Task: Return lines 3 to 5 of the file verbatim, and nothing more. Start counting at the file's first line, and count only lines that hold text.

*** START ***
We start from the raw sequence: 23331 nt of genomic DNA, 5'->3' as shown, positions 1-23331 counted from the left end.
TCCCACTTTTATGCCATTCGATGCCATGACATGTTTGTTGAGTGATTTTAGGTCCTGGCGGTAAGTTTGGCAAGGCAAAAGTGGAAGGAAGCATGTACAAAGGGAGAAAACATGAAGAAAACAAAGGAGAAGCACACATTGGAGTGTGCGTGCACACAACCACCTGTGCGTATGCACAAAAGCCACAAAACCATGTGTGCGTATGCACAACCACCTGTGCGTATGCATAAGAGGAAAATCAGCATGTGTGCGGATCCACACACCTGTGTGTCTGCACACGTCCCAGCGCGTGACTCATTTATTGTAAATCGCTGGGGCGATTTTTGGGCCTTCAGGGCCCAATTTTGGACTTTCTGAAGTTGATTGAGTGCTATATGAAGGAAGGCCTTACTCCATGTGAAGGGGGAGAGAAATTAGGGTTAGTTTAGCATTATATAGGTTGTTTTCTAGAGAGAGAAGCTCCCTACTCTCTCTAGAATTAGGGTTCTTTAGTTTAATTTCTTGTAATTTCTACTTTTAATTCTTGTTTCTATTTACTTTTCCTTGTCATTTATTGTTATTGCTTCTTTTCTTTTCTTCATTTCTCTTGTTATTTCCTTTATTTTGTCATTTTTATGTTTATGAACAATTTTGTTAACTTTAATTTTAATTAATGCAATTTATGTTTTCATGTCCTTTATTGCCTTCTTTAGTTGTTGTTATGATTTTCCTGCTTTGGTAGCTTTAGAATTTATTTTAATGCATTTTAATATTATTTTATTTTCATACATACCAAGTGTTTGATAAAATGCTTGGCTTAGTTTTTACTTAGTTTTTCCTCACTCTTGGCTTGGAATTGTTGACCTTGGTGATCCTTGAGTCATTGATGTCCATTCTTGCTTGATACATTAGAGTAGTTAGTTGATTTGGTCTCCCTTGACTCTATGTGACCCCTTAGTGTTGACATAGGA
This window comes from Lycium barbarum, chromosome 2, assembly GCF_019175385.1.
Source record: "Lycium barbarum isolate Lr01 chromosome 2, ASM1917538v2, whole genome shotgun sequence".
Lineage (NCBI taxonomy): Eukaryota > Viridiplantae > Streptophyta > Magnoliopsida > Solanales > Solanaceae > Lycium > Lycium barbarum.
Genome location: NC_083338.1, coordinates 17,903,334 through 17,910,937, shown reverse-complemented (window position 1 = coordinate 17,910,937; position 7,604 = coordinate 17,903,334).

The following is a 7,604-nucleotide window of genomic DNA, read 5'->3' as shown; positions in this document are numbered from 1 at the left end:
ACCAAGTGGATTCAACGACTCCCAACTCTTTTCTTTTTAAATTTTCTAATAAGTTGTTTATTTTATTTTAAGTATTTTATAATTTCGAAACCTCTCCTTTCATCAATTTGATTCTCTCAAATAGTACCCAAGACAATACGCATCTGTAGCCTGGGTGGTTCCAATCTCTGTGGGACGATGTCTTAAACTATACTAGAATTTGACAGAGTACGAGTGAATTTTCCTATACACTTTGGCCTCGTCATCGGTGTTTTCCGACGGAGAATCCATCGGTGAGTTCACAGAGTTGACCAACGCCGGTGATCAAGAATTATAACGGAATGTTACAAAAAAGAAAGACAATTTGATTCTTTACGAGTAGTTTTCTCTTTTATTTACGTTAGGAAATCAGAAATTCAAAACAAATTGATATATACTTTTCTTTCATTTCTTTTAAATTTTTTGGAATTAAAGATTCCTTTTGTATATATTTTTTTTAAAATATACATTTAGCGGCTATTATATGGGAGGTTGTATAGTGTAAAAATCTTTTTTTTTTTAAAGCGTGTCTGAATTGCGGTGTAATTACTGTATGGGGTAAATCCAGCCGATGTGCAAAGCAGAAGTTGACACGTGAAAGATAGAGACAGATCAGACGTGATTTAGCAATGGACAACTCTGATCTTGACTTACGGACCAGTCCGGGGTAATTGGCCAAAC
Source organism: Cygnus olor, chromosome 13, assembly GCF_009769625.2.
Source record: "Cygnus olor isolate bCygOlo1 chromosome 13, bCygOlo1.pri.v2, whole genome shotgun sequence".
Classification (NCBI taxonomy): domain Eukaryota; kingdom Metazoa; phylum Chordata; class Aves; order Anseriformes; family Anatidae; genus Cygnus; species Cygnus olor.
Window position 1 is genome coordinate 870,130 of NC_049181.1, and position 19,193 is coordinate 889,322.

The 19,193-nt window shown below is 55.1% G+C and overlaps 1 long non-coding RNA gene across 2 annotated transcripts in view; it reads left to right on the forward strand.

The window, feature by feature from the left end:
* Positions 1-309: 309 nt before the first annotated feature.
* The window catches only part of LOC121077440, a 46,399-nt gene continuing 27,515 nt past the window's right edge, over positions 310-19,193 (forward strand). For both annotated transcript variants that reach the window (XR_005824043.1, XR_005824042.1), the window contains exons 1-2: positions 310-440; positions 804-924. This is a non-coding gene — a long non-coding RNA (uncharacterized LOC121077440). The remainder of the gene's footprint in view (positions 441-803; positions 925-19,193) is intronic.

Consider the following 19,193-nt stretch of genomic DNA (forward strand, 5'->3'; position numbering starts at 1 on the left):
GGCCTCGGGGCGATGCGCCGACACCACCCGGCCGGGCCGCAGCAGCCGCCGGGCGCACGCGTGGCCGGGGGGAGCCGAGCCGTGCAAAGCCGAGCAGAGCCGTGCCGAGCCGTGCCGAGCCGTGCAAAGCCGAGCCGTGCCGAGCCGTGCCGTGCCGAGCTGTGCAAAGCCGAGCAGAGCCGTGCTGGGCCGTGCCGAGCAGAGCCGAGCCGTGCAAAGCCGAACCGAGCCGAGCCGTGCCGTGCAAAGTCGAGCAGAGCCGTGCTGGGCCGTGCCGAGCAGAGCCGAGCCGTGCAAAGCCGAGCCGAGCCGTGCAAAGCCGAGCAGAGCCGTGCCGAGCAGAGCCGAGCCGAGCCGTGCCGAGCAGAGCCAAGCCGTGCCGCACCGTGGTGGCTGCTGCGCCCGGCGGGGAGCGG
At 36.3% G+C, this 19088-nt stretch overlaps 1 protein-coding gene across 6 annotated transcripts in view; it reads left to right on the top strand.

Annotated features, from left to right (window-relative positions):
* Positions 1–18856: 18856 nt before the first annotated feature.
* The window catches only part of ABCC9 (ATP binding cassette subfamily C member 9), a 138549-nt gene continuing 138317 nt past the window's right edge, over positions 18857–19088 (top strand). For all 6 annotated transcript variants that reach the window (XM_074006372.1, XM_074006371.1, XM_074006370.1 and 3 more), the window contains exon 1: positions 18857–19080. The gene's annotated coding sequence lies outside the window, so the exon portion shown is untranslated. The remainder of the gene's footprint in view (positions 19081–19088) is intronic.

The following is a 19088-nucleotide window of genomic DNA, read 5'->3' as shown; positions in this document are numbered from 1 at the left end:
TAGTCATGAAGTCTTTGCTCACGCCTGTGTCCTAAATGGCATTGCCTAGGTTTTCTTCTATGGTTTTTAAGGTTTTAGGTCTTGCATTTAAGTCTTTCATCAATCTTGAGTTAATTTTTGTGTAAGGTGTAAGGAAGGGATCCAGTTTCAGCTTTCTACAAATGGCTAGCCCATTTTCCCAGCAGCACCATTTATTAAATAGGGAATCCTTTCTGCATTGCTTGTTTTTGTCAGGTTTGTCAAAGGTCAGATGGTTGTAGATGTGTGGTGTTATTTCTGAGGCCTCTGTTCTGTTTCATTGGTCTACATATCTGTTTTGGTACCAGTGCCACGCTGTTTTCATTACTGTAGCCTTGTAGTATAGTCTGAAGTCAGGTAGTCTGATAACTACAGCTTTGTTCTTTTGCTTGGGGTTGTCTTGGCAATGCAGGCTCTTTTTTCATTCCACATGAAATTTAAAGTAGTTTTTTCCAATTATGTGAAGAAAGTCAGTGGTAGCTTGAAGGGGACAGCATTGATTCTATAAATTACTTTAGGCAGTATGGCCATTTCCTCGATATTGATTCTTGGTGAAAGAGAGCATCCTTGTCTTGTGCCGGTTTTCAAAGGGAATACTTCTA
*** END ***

This window comes from Lycium barbarum, chromosome 2, assembly GCF_019175385.1.
Source record: "Lycium barbarum isolate Lr01 chromosome 2, ASM1917538v2, whole genome shotgun sequence".
Lineage (NCBI taxonomy): Eukaryota > Viridiplantae > Streptophyta > Magnoliopsida > Solanales > Solanaceae > Lycium > Lycium barbarum.